My dad came to faith late in life. In a series of events only a gracious God could engineer, he told me he trusted Christ around lunchtime on a Tuesday before dying of a massive heart attack just three hours later.
A God-Ordained Church Visit
Integral to his salvation was a decision to visit a small Baptist church. He’d visited a couple of others — unsure of what he was looking for in a church — before he came to one he felt was a fit. Honestly, I don’t know the name of that little church. I know my dad wandered into the sanctuary older, overweight, not “dressed for church” and clearly not looking like a faithful Sunday attender.
But the men of the church —men he’d never met — greeted him, welcomed him and made him feel like family. They even came by during the week to see his garden or share a Diet Pepsi in his carport while hearing his spiritual story of wandering, broken marriages, addiction, anger and sincere curiosity. They loved him toward grace.
He couldn’t have attended that little church more than a dozen times before he died suddenly. My stepmom wanted a simple funeral for him but was cash-strapped, so my brother and I asked the pastor of the church if he would allow my stepmom to celebrate and mourn my dad in their sanctuary. He gladly agreed. We honored my dad and honored Christ at his funeral in January 2014 as my stepmom grieved and heard stories of salvation and grace in addition to stories about my dad.
Fast-forward five years. God is at work in my stepmother’s life. She remarried this summer, and her new husband is a Christian. She told me she is beginning to believe and is considering believer’s baptism. Her husband suggested they find a new church together in her town since he moved to her home an hour from his former church. Unsure of where to go, she decided to first take him to my dad’s church.
On their first Sunday, she walked through the door, and the pastor beamed, exclaiming, “You’re Marvin’s wife! Oh what a difference that man made in the story of our church! He was only here a short time, but we were never the same.”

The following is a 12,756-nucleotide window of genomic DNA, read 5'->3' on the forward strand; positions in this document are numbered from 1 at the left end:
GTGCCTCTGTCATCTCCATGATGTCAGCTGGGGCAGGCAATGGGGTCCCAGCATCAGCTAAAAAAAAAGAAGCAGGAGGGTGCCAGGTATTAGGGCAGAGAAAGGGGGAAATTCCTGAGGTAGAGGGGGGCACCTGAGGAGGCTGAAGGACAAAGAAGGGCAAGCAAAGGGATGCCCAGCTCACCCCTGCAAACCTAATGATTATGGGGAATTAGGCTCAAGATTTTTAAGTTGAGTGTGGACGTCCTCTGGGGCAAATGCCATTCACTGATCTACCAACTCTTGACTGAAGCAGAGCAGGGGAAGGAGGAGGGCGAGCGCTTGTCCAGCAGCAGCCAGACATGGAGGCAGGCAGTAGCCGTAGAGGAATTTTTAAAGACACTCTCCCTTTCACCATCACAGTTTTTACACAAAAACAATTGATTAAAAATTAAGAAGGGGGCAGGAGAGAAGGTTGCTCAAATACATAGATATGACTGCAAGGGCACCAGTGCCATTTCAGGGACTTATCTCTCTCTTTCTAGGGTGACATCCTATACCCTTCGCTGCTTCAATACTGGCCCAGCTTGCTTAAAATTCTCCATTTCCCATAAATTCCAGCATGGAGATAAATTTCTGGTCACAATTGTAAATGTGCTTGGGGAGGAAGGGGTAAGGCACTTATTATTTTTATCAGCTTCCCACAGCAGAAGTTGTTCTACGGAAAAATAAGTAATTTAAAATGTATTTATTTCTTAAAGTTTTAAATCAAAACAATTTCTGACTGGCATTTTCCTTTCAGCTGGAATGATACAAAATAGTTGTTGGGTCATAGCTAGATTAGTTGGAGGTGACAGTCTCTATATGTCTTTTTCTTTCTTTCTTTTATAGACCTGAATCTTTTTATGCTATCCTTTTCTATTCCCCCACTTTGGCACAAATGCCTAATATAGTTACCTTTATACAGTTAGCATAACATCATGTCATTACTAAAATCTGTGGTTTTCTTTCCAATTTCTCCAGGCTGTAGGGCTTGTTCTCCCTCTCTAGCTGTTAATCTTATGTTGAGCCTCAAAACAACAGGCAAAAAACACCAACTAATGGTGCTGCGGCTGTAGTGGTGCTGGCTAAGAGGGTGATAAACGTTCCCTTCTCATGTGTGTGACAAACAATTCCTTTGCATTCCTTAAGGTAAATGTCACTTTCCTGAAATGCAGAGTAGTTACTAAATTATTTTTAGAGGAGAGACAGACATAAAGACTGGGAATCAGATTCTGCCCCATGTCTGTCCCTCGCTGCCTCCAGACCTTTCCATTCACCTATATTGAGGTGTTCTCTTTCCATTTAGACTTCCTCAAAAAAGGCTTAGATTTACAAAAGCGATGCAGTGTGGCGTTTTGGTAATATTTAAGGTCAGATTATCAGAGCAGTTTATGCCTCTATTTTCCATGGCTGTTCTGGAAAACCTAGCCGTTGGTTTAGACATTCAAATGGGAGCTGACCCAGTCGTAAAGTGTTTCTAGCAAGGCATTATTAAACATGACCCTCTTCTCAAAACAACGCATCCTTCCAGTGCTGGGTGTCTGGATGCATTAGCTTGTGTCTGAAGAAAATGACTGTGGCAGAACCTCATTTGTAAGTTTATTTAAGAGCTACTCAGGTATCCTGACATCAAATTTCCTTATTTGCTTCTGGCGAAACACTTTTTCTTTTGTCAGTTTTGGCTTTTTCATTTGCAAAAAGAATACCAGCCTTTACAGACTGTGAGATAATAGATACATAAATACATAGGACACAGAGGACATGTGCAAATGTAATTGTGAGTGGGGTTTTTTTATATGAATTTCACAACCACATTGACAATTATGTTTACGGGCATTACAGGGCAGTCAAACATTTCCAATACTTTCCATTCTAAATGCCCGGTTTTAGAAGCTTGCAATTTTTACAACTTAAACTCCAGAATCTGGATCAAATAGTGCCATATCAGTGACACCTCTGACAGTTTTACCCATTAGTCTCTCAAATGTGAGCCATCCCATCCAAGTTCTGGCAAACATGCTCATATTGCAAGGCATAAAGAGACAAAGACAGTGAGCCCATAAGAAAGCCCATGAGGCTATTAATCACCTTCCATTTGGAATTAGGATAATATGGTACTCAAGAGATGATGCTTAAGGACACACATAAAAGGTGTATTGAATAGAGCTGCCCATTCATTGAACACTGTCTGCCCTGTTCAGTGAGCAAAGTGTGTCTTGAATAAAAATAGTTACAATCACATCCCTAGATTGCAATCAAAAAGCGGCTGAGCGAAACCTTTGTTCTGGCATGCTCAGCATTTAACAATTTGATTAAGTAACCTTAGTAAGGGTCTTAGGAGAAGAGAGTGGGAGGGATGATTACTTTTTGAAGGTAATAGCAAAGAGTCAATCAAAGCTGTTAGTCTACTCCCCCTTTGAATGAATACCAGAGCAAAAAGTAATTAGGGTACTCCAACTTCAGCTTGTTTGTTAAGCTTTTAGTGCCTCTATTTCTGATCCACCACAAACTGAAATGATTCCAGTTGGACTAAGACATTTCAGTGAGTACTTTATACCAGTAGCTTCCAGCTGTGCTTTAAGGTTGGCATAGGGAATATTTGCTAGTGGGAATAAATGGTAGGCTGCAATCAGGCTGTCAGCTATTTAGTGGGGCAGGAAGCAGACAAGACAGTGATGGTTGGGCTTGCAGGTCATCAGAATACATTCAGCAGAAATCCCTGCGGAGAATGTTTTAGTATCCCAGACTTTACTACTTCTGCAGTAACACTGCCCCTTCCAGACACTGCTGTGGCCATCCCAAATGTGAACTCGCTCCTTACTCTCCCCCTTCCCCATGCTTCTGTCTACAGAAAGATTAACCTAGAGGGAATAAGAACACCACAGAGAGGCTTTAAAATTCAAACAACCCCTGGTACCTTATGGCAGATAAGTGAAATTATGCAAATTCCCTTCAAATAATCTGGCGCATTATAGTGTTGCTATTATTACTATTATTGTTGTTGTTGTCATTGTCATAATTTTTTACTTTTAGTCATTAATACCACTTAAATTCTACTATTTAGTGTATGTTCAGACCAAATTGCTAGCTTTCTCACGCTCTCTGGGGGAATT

My stepmom, Glynis, and her new husband, Emmitt, are going to continue to attend.
Loving Guests Well
Maybe guests in your church are common, weekly occurrences; maybe guests are rare. Either way, each one is a gift. My dad came to faith because, when he was far from Christ, men and women welcomed him, sat with him, drank Diet Pepsi with him, answered his questions, walked his garden and modeled the Gospel. Before he could trust Christ’s love he needed to trust Christians’ love, and he found a trustworthy little church who viewed him as a lost sheep and a lost coin to be sought and celebrated.
When guests walk through the doors of our church buildings, we have a chance to love them like that. What a sacred trust has been given to us! Marvin Mangrum is in heaven because a church loved well. And Glynis Mangrum Foster and Emmitt Foster are now attending that church. Who knows what God will do next?
I trust that we need to love well for another reason. Our guests may be God’s divine agents to forever change us. I loved the testimony of the pastor: “Our church was never the same because of that man!”
I pray men (and women) in New England — like my dad but with different accents and different stories — walk through the doors of Christ Church Charlestown and through the doors of your church. And I pray that I get it right, and you get it right, and we love them well.
We never know how that love will change their story and the stories of those around them. And we never know how they will change us and our churches’ stories as well.
JD Mangrum is the church planting pastor of Christ Church Charlestown in Charlestown, MA.